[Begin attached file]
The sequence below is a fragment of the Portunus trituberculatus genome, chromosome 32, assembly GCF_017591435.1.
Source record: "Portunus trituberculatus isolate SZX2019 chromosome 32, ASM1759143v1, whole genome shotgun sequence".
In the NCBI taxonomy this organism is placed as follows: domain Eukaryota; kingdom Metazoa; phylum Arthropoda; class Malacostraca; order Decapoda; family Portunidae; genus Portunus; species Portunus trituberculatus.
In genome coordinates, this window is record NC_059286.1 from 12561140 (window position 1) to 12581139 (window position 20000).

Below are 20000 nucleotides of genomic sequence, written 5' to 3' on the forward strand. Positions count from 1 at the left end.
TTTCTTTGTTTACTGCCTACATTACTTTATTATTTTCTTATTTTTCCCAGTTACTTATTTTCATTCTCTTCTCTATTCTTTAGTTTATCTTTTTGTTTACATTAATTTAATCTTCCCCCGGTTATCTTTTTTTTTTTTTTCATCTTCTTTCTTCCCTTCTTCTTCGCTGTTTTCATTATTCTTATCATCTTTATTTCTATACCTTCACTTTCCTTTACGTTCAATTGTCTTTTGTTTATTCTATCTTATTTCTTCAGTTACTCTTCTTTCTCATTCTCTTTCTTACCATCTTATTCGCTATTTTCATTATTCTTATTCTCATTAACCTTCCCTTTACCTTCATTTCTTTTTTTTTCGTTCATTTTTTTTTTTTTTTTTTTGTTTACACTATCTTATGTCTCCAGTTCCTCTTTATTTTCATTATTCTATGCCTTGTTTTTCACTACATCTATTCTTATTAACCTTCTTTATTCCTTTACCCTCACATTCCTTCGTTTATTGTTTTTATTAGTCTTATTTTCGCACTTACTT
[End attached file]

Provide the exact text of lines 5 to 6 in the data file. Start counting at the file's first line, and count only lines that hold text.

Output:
Below are 20000 nucleotides of genomic sequence, written 5' to 3' on the forward strand. Positions count from 1 at the left end.
TTTCTTTGTTTACTGCCTACATTACTTTATTATTTTCTTATTTTTCCCAGTTACTTATTTTCATTCTCTTCTCTATTCTTTAGTTTATCTTTTTGTTTACATTAATTTAATCTTCCCCCGGTTATCTTTTTTTTTTTTTTCATCTTCTTTCTTCCCTTCTTCTTCGCTGTTTTCATTATTCTTATCATCTTTATTTCTATACCTTCACTTTCCTTTACGTTCAATTGTCTTTTGTTTATTCTATCTTATTTCTTCAGTTACTCTTCTTTCTCATTCTCTTTCTTACCATCTTATTCGCTATTTTCATTATTCTTATTCTCATTAACCTTCCCTTTACCTTCATTTCTTTTTTTTTCGTTCATTTTTTTTTTTTTTTTTTTGTTTACACTATCTTATGTCTCCAGTTCCTCTTTATTTTCATTATTCTATGCCTTGTTTTTCACTACATCTATTCTTATTAACCTTCTTTATTCCTTTACCCTCACATTCCTTCGTTTATTGTTTTTATTAGTCTTATTTTCGCACTTACTT